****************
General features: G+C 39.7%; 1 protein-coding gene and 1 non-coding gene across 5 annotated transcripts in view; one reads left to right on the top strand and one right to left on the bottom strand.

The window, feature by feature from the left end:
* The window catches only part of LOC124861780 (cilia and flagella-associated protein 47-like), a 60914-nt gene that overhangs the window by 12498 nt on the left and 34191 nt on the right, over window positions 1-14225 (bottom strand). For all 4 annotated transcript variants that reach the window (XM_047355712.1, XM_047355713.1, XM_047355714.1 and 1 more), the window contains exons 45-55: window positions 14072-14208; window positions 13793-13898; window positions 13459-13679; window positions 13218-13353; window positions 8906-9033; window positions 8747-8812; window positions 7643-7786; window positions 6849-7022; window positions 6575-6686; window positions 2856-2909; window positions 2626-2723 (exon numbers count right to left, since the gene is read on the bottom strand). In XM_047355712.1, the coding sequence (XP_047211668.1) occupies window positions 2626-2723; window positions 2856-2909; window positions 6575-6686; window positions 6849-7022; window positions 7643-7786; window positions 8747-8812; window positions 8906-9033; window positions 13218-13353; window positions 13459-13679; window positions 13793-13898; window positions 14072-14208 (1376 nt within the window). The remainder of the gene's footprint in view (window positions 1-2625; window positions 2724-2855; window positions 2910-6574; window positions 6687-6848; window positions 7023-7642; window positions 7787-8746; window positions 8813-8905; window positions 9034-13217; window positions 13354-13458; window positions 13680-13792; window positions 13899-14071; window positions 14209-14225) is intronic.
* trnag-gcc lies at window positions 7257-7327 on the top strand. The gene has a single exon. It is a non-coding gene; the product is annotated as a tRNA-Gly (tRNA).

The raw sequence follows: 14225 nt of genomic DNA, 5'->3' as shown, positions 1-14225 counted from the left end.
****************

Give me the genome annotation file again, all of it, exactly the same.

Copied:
General features: G+C 39.7%; 1 protein-coding gene and 1 non-coding gene across 5 annotated transcripts in view; one reads left to right on the top strand and one right to left on the bottom strand.

The window, feature by feature from the left end:
* The window catches only part of LOC124861780 (cilia and flagella-associated protein 47-like), a 60914-nt gene that overhangs the window by 12498 nt on the left and 34191 nt on the right, over window positions 1-14225 (bottom strand). For all 4 annotated transcript variants that reach the window (XM_047355712.1, XM_047355713.1, XM_047355714.1 and 1 more), the window contains exons 45-55: window positions 14072-14208; window positions 13793-13898; window positions 13459-13679; window positions 13218-13353; window positions 8906-9033; window positions 8747-8812; window positions 7643-7786; window positions 6849-7022; window positions 6575-6686; window positions 2856-2909; window positions 2626-2723 (exon numbers count right to left, since the gene is read on the bottom strand). In XM_047355712.1, the coding sequence (XP_047211668.1) occupies window positions 2626-2723; window positions 2856-2909; window positions 6575-6686; window positions 6849-7022; window positions 7643-7786; window positions 8747-8812; window positions 8906-9033; window positions 13218-13353; window positions 13459-13679; window positions 13793-13898; window positions 14072-14208 (1376 nt within the window). The remainder of the gene's footprint in view (window positions 1-2625; window positions 2724-2855; window positions 2910-6574; window positions 6687-6848; window positions 7023-7642; window positions 7787-8746; window positions 8813-8905; window positions 9034-13217; window positions 13354-13458; window positions 13680-13792; window positions 13899-14071; window positions 14209-14225) is intronic.
* trnag-gcc lies at window positions 7257-7327 on the top strand. The gene has a single exon. It is a non-coding gene; the product is annotated as a tRNA-Gly (tRNA).

The raw sequence follows: 14225 nt of genomic DNA, 5'->3' as shown, positions 1-14225 counted from the left end.